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Title: What Stops Me From Using Perl6 Today Author: Chris Prather Date: 2009-11-16 14:12

What Stops Me From Using Perl6 Today

I have to confess mst asked me to step forward and make a comment about the Perl5 & Perl6. I suspect because I'm a prime example of a person who's deeply involved in what masak calls the Perl5 story. This is because I've been bound up tightly with the Moose community for a while, and I've recently founded a company that is doing Modern Enlightened Perl development. My bread is buttered by Perl5.

Recently because of mst and masak sparking a conversation I have started taking a really close look at Perl6. One of the things that struck me was how polished and complete the core Perl6 language was, and the Rakudo implementation.

This post started out as a much more whiney response to bakkushan's post of the same name. For that version of this post I set out to compare Perl6, specifically Rakudo, to my own cherished Moose. The Example object I came up with is a stripped down version of Blawd::Entry::MultiMarkdown.

use 5.10.0;
use MooseX::Declare;

class Blawd::Entry {
    use MooseX::Types::DateTimeX qw(DateTime);
    has [qw(title author content filename)] => (
        isa      => 'Str',
        is       => 'ro',
        required => 1,
    has date => (
        isa      => DateTime,
        is       => 'ro',
        coerce   => 1,
        required => 1,
    has headers => ( isa => 'Str', is => 'ro', default => '' );
    has commit => ( is => 'ro', required => 1 );

The Perl6 version is pretty straight forward.

use v6;

class Blawd::Entry {
    use Temporal;

    has Str $.title     = die "Str title Required";
    has Str $.author    = die "Str author Required";
    has Str $.content   = die "Str content Required";
    has Str $.filename  = die "Str filename Required";
    has DateTime $.date = die "DateTime date required";
    has Object $.commit = die "Object commit required";
    has Str $.headers   = '';

The Perl6 version is shorter, and arguably more elegant. TimToady helped me figure out the Perl6 equivalent to Moose's required => 1. You just set a default that will throw an exception when evaluated.

But I've lost the type coercion on DateTime. In the Moose version it is provided in the MooseX::Types::DateTimeX library and enabled by the isa => DateTime, coerce => 1 parameters passed into the date attribute constructor. I know this can be done in Perl6 and after several furtive attempts to find it in the documentation as well as a question that TimToady answered on #perl6 I finally found a solution.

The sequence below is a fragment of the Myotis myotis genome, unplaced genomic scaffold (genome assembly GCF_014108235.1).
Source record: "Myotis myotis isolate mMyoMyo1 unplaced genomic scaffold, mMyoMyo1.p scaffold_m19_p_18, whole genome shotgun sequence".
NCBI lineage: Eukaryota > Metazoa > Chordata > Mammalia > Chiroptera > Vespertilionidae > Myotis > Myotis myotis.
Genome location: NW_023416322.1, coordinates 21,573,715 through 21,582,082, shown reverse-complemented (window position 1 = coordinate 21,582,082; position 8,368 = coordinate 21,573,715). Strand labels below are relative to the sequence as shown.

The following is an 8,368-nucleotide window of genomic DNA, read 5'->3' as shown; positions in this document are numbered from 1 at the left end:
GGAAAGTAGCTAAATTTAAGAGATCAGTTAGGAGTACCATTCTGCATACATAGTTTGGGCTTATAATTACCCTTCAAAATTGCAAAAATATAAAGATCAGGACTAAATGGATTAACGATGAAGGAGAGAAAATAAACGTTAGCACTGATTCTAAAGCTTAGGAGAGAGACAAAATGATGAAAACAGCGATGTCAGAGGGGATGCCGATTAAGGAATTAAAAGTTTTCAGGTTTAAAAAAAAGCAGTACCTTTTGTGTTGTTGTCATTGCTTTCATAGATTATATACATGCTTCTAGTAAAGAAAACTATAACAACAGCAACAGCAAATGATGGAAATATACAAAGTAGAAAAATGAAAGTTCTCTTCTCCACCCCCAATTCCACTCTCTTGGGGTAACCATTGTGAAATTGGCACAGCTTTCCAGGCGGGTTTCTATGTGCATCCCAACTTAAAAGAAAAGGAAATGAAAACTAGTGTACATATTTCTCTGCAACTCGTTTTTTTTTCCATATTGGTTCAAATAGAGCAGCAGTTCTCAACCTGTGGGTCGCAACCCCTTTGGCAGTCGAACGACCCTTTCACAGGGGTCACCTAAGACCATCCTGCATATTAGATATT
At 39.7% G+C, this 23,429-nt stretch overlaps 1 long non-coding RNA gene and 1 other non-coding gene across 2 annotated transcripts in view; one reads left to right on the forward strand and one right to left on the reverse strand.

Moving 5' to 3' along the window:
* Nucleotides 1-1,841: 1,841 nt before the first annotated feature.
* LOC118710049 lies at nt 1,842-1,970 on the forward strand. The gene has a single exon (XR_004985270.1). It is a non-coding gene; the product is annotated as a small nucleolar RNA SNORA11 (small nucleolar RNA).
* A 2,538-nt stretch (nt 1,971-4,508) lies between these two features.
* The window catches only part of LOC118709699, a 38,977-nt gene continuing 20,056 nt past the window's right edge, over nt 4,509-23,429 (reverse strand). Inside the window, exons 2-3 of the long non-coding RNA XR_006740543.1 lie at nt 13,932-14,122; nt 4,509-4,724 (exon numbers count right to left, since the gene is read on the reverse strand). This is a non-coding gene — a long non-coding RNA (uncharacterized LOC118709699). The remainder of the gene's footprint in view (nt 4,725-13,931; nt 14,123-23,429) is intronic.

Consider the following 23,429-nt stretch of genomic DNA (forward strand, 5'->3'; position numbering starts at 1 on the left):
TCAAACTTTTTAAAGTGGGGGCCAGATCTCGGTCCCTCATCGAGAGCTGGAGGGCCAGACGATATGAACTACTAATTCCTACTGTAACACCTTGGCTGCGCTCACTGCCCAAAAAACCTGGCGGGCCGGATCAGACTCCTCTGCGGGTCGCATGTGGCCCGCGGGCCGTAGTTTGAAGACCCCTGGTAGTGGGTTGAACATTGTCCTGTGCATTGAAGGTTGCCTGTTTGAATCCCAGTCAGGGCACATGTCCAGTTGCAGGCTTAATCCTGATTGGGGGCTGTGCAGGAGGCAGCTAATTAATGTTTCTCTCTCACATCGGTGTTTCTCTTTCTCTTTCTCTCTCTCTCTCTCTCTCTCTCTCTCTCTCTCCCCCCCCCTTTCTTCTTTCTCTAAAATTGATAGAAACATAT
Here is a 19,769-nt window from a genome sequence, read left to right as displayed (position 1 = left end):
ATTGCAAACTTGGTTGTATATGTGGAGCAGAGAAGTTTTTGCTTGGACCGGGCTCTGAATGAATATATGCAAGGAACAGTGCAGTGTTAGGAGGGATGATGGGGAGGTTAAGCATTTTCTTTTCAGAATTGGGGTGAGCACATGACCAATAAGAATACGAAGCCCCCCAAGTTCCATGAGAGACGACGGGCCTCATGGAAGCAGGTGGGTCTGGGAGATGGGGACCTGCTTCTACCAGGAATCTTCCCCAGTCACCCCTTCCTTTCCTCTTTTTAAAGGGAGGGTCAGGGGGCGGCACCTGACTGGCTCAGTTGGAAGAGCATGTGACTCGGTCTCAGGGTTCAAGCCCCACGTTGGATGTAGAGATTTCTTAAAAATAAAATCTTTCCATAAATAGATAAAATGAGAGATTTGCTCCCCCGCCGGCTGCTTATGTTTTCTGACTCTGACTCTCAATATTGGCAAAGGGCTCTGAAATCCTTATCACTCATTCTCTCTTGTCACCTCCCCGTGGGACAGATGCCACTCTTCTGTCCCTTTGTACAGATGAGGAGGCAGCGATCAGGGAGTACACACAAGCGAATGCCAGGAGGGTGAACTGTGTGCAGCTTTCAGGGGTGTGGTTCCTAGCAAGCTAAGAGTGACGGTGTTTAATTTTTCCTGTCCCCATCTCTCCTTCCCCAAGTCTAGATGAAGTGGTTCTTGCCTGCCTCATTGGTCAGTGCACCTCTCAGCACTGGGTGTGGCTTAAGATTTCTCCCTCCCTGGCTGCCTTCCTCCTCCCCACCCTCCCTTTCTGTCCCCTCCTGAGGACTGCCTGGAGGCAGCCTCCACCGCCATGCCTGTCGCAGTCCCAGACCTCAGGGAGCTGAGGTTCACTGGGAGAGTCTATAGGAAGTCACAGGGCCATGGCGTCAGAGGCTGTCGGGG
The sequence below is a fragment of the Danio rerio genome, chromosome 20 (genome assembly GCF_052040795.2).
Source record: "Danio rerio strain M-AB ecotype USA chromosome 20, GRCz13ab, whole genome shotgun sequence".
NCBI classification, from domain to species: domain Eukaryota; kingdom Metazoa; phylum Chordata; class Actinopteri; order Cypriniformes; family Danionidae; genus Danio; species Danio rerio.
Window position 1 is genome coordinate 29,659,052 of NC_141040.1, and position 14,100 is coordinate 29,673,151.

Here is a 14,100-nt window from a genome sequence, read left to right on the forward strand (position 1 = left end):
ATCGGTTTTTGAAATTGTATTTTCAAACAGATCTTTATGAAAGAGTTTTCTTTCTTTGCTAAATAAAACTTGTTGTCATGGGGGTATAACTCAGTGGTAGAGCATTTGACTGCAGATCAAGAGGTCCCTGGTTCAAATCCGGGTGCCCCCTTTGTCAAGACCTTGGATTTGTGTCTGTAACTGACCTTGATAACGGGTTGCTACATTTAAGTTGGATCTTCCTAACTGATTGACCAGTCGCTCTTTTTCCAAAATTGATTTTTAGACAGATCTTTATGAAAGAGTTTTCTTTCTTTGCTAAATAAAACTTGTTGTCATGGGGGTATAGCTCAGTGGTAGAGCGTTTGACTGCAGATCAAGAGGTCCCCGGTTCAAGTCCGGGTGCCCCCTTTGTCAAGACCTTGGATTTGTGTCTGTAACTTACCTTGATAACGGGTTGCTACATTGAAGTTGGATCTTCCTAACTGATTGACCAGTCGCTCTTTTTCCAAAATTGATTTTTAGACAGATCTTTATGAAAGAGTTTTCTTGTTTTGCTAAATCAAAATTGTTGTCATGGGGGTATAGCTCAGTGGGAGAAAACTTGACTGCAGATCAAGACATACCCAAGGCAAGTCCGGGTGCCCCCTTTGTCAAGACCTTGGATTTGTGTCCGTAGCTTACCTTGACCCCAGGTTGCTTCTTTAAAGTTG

class Int is also { method Time { Time.gmtime(self) } };

Trying to shoe horn that in after a second beer at 1:30am simply wasn't producing the desired results[^*]. Think about that for a second, my complaint was I couldn't get the Type Coercions to work as elegantly as I wanted. That's a far cry from "half finished vaporware".

So while I have reservations about some of the current design regarding the metaobject protocol (I have offered and am still in dialog with the Perl6 people about helping them steal from Moose), Perl6 is a much more complete picture than the general grousing in the Perl5 community would give you.

Does that mean I've jumped ship and will start hacking in Perl6? Probably not. While Perl6 may have more polish than I expected, and is a project that is well on it's way to being complete, it lacks some fundamental things I love about Perl5. The biggest of which is CPAN.

Going back to my Blawd app as an example. Blawd is only 814 lines of code because I leverage CPAN. If you look at the dependencies from the Makefile.PL you'll see a tight list.

requires 'aliased';
requires 'Bread::Board';
requires 'DateTime';
requires 'DBI';
requires 'Git::PurePerl';
requires 'HTTP::Engine';
requires 'Moose' => '0.92';
requires 'MooseX::Aliases';
requires 'MooseX::Types::DateTime';
requires 'MooseX::Types::DateTimeX';
requires 'MooseX::Types::Path::Class';
requires 'namespace::autoclean';
requires 'Path::Class';
requires 'Text::MultiMarkdown' => '1.0.30';
requires 'Try::Tiny';
requires 'XML::RSS';

Some of these are hard requirements, Git::PurePerl for example. Some of these are soft requirements, DBI for example I only use in the MoveableType exporter, and HTTP::Engine is only there for the experimental server back-end.

The point however is that I have 15 dependencies for code I didn't have to write. If I wanted to start hacking up a Blawd in Perl6 I'd have to port Git::PurePerl, which itself turn requires 11 modules.

'Archive::Extract'           => '0',
'Compress::Raw::Zlib'        => '0',
'Compress::Zlib'             => '0',
'Data::Stream::Bulk'         => '0',
'DateTime'                   => '0',
'Digest::SHA1'               => '0',
'File::Find::Rule'           => '0',
'IO::Digest',                => '0',
'Moose'                      => '0',
'MooseX::StrictConstructor'  => '0',
'MooseX::Types::Path::Class' => '0',

Now Perl6 doesn't require some of these. Moose will hopefully not be required in Perl6 in the not too distant future. But what about Digest::SHA1? A quick google didn't find anything suitable as a replacement, so I'd have to re-write that as well. What it boils down to is there are far more Yaks than I want to shave in the Perl6 ecosystem. Just to replace my little 814 line hack, I'd have to write a Git implementation, a MultiMarkdown renderer, and an RSS feed generator.

I've added #perl6 to my IRC client. I'm keeping a closer eye on it, but for now I say long live Perl5, further up and further in.

[^*]: I was testing the results of this article with the following simple test.

bin/perl6 -e'
    class Int is also { method Time { Time.gmtime(self) } };  
    class A { use Temporal; has Time $.foo = die "Not Declared" }; 
    say => 1)
Assignment type check failed; expected Time, but got Int
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